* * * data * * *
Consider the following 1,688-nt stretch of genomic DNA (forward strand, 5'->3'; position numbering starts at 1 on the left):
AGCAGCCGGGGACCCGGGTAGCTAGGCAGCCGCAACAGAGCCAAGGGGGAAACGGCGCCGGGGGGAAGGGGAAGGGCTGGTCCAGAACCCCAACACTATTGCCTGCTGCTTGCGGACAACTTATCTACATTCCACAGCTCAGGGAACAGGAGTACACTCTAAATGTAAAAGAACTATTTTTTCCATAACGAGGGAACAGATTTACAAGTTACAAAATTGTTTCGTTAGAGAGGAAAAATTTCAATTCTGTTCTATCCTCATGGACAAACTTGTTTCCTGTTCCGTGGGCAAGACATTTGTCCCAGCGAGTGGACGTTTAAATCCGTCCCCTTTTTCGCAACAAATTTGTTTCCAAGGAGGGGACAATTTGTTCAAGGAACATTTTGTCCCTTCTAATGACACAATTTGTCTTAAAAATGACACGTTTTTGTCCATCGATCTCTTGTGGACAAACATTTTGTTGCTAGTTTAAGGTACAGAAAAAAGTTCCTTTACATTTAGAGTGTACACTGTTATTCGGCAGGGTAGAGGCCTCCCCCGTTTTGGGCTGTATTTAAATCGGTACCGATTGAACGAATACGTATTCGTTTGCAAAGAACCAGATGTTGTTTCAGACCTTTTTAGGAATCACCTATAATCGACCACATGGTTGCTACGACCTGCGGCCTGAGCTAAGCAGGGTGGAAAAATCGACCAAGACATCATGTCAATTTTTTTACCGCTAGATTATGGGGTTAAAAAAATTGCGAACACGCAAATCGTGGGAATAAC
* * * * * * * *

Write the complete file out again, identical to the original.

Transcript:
Consider the following 1,688-nt stretch of genomic DNA (forward strand, 5'->3'; position numbering starts at 1 on the left):
AGCAGCCGGGGACCCGGGTAGCTAGGCAGCCGCAACAGAGCCAAGGGGGAAACGGCGCCGGGGGGAAGGGGAAGGGCTGGTCCAGAACCCCAACACTATTGCCTGCTGCTTGCGGACAACTTATCTACATTCCACAGCTCAGGGAACAGGAGTACACTCTAAATGTAAAAGAACTATTTTTTCCATAACGAGGGAACAGATTTACAAGTTACAAAATTGTTTCGTTAGAGAGGAAAAATTTCAATTCTGTTCTATCCTCATGGACAAACTTGTTTCCTGTTCCGTGGGCAAGACATTTGTCCCAGCGAGTGGACGTTTAAATCCGTCCCCTTTTTCGCAACAAATTTGTTTCCAAGGAGGGGACAATTTGTTCAAGGAACATTTTGTCCCTTCTAATGACACAATTTGTCTTAAAAATGACACGTTTTTGTCCATCGATCTCTTGTGGACAAACATTTTGTTGCTAGTTTAAGGTACAGAAAAAAGTTCCTTTACATTTAGAGTGTACACTGTTATTCGGCAGGGTAGAGGCCTCCCCCGTTTTGGGCTGTATTTAAATCGGTACCGATTGAACGAATACGTATTCGTTTGCAAAGAACCAGATGTTGTTTCAGACCTTTTTAGGAATCACCTATAATCGACCACATGGTTGCTACGACCTGCGGCCTGAGCTAAGCAGGGTGGAAAAATCGACCAAGACATCATGTCAATTTTTTTACCGCTAGATTATGGGGTTAAAAAAATTGCGAACACGCAAATCGTGGGAATAAC